Wayne graduated from Richards High School. After high school, Wayne attended Fort Scott Junior College. He had various odd jobs while attending junior college and, eventually took a position with S.H. Kress and Company where he met the love of his life Dorothy Gordon Leek. They were married Feb. 6, 1938, on her parents' farm west of Fort Scott.
Wayne continued to work for the Kress Company until he was drafted into the Army in 1944. He was sent to El Paso, Texas, for basic training. Dorothy was able to take Linda and John to El Paso to live until he was sent overseas. She returned to Fort Scott while he was gone and she and the children stayed with their parents. Wayne was very proud of the time he spent in the service of his country. He was never convinced that war was the answer to the problems that countries face, but felt that people needed to be protected from tyranny and everyone should do what they could to help people that had their freedoms taken from them. He entered WW II close to the end and his unit was involved in helping the Europeans relocate after peace was declared. Wayne often said leaving his family to go to war was the hardest thing he ever had to do.
When Wayne came home he returned to the Kress Company until 1947 when his brother decided to open the Leek's Clothing Store in Fort Scott. Wayne and Dorothy brought their family back to Fort Scott and bought a home at 719 S. Crawford. When Joe and Nancy came along, increasing the family to four, they purchased the larger home at 711 S. Crawford where they lived for over 60 years. Providing for his family was a top priority for Wayne. He saw to it that they always had the resources to accomplish their goals. He was very proud of each of his children and found great satisfaction in all of their accomplishments. His family always looked to him for the strength they needed to reach those goals.
Wayne and Dorothy were deeply devoted to each other and enjoyed a truly blessed life. He introduced Dorothy to golf and the game of bridge. Participating in these two activities they developed a very special network of friends. They were loyal friends and always there when needed. Dorothy's message to everyone when she died was, "Brighten the Corner Where You Are." Wayne and Dorothy certainly brightened the lives of all their friends and family with their care and concern.
Wayne continued to work at the clothing store into his 70s.
He loved working with his brother and often would mention what a good team they were. Wayne purchased a farm in the 1960s where he fed cattle and planted a big garden. His many friends benefited from his garden, receiving the best sweet corn anyone could grow. Family holiday dinners were always special because of the extra dishes that came from his garden.
Wayne looked forward to the Wednesday night men's golf and playing on the weekends. When most of his friends had retired, they played all year long. One Christmas, he gave Dorothy a cover and heater for the golf cart. Everyone thought that was very thoughtful, except Dorothy never played golf in the cold weather. Wayne, also, enjoyed hunting and working with his bird dogs. He felt that pointers made the best hunting dogs and this was a source of friendly contention between him and several of his friends. Wayne had a terrific sense of humor that was often displayed in one liners, such as, "Never hunt with a drunk and never play golf with a beginner."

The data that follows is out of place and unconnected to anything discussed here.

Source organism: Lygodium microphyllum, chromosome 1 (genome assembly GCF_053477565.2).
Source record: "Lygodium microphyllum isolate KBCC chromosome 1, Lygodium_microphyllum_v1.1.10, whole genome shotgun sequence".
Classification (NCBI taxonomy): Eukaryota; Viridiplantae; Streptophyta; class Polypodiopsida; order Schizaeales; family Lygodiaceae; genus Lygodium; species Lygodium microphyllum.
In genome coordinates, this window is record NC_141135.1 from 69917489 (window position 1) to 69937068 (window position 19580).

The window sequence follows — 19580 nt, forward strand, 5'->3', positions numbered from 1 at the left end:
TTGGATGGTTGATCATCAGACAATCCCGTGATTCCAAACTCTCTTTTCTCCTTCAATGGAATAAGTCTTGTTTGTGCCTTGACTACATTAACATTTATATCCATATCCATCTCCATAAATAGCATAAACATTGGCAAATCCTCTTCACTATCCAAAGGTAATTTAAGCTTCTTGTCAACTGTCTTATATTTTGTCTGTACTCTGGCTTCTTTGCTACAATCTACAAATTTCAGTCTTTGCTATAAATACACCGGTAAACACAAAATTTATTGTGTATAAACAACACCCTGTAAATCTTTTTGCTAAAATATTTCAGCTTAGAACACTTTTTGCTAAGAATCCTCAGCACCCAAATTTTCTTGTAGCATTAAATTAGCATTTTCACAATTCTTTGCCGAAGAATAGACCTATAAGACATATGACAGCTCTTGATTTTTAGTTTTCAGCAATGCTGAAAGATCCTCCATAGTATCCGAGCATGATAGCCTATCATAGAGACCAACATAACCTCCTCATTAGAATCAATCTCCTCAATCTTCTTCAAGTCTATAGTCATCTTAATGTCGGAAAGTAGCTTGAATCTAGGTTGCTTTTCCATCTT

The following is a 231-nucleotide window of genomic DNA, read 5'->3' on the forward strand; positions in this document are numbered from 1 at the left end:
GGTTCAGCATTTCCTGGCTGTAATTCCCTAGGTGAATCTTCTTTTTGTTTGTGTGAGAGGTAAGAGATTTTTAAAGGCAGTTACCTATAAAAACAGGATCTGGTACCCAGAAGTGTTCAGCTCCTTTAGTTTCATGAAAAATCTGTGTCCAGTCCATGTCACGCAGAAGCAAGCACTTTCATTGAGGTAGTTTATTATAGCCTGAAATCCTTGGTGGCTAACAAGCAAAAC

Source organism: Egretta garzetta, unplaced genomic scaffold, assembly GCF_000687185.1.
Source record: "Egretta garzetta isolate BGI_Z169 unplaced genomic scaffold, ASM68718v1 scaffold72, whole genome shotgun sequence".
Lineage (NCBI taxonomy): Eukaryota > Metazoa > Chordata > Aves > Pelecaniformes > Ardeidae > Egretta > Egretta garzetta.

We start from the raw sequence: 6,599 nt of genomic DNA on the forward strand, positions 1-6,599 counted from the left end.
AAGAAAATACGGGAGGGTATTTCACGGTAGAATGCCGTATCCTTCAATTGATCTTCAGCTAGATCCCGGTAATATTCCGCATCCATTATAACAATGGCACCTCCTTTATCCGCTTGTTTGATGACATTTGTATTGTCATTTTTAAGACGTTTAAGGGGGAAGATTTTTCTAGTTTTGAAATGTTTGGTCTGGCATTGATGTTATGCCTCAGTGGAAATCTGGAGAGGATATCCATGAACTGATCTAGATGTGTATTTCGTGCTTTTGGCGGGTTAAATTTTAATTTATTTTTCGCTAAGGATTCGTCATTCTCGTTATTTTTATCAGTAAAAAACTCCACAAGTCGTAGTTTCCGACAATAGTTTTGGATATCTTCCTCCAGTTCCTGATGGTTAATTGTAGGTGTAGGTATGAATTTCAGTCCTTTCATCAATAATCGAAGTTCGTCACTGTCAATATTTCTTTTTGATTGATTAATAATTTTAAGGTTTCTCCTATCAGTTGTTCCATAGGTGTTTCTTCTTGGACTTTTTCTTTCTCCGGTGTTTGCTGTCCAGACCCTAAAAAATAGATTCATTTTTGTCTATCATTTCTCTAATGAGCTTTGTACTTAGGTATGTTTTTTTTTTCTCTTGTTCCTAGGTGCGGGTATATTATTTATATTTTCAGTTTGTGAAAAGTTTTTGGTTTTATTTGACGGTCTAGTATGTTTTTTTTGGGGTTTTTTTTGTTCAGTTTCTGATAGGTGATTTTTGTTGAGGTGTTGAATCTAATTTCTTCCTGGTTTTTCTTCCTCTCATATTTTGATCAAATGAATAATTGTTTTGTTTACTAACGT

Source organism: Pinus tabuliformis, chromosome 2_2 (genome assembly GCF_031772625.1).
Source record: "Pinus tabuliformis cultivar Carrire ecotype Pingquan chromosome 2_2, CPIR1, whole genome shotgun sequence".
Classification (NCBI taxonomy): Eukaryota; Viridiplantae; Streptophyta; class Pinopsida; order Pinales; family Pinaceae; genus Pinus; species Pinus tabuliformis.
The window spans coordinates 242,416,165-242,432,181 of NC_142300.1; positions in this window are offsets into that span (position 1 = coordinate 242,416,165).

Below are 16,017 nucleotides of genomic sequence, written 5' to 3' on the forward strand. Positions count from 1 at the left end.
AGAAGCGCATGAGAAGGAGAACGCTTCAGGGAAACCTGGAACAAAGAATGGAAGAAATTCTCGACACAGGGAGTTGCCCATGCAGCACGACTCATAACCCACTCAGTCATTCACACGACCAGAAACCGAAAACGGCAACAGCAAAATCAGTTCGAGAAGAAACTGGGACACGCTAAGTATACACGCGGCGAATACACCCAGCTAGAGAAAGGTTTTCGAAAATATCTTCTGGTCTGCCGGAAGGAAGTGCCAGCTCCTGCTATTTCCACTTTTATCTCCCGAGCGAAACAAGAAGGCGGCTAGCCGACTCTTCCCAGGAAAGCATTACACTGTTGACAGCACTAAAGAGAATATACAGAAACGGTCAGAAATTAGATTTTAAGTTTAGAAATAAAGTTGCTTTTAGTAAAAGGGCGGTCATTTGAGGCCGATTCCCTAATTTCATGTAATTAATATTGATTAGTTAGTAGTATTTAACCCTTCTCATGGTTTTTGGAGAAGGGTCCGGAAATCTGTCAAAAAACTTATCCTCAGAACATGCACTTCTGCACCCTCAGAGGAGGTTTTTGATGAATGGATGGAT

Wayne loved playing bridge. He would drop everything for a game. Bridge challenged his thinking skills, giving him a great sense of accomplishment. The challenge of playing was only part of the reason Wayne enjoyed playing bridge. Interacting with his many bridge partners gave him contentment and satisfaction.
Wayne's life spanned amazing times traveling from Richards, Mo., to Fort Scott, Kan., on horseback to traveling in his daughter's minivan using a GPS instead of a road map to marveling at how the cell phone could find him deep in the woods repairing fence.
He was continually amazed by the new technology that was developed in his lifetime. He deeply appreciated nature and his surroundings. He was constantly trying to figure out why this rock formation was here, or even how the sun could just hang up there in the sky.
Wayne Leek was a man of many talents. These God- given talents of responsibility, faithfulness, trustworthiness, tenderness, humor and love were used by Wayne to make the world a better place for those he loved. He was a true believer in the fact that people tend to treat you the way you treat them. His non- judgmental attitude toward everyone made him someone many, many people trusted. He was most often defined as a "True Gentleman."
Wayne is survived by two daughters: Linda Hessong and husband Randy of Fort Scott, and Nancy Lopez and husband Bob of Saline, Mich.; three sons: John and wife Jan of Georgetown, Texas; Joe and wife Becky of Pittsburg, Kan., and Jay and wife Julie of Fort Scott; three sisters: Winnie Daly and Fleeta Antrim, Fort Scott, and Wanda Giddens, Tulsa, Okla., and one brother-in-law: Carl "Pinky" Gordon of Oklahoma City, Okla.; 14 grandchildren and 15 great- grandchildren. He was preceded in death by his wife, his parents, two brothers: Hollis and Max, and a great grandson, Mark Danzig.
The Rev. Dr. Kenton Vann will conduct funeral services for Wayne Leek at 1:30 p.m. on Monday, Oct. 15, 2012, at the Konantz-Cheney Funeral Home. Burial will follow at the National Cemetery. The family will receive friends before the services from 12:30-1:30 p.m.
Memorials may be made to either the Endowment Association at the Fort Scott Community College or Mercy Palliative Care and may be sent to or left in care of the Konantz-Cheney Funeral Home, 15 W. Wall St., P.O. Box 309, Fort Scott, Kan., 66701. Online condolences may be emailed to email@example.com.